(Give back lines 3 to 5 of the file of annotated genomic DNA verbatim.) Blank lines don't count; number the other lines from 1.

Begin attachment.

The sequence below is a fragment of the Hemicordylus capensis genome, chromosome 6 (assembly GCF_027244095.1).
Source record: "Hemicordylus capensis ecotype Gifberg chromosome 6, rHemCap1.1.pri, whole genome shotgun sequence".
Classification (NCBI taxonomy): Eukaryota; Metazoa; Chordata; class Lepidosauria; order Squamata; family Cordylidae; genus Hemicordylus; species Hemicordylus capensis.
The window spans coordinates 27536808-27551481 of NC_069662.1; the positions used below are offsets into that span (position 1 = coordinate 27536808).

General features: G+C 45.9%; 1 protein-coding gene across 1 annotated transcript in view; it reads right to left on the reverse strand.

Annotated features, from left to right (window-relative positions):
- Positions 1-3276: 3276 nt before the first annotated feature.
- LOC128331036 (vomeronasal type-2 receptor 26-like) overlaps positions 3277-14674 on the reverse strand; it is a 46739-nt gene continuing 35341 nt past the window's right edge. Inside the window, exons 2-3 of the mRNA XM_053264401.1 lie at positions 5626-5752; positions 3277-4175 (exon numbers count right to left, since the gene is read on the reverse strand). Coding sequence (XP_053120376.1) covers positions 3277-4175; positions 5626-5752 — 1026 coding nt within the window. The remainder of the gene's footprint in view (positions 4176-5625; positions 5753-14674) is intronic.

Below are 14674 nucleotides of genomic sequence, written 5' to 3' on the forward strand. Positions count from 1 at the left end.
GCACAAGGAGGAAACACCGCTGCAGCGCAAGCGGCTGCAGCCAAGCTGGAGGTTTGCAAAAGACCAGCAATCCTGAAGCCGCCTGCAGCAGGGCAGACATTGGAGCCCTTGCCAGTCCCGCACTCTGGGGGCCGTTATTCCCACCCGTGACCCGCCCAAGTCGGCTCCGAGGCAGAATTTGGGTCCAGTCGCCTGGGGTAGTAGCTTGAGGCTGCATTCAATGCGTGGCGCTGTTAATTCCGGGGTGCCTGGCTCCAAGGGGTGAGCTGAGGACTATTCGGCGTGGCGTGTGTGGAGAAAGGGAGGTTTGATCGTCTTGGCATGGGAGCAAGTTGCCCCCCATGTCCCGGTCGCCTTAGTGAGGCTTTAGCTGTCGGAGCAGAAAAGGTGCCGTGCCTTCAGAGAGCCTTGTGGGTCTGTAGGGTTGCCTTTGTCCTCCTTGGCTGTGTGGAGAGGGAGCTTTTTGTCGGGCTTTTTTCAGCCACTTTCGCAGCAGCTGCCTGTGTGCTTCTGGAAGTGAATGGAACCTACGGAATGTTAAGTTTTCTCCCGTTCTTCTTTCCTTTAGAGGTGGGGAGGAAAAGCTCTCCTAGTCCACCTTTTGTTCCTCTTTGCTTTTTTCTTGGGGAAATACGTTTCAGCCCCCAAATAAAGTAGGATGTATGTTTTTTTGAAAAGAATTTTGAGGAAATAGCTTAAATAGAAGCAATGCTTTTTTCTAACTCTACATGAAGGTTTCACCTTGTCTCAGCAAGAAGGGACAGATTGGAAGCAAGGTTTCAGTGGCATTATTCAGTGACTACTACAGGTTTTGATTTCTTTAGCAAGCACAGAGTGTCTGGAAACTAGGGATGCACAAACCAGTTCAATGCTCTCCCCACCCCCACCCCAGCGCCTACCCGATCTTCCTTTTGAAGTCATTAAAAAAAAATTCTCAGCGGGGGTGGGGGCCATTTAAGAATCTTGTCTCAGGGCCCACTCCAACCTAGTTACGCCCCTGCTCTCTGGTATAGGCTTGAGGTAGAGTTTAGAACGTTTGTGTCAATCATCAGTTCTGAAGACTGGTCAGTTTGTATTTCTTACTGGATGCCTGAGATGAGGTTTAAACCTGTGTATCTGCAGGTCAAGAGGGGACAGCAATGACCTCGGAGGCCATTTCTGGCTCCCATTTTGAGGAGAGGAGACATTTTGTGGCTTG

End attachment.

Classification (NCBI taxonomy): Eukaryota; Metazoa; Chordata; class Lepidosauria; order Squamata; family Cordylidae; genus Hemicordylus; species Hemicordylus capensis.
The window spans coordinates 27536808-27551481 of NC_069662.1; the positions used below are offsets into that span (position 1 = coordinate 27536808).

General features: G+C 45.9%; 1 protein-coding gene across 1 annotated transcript in view; it reads right to left on the reverse strand.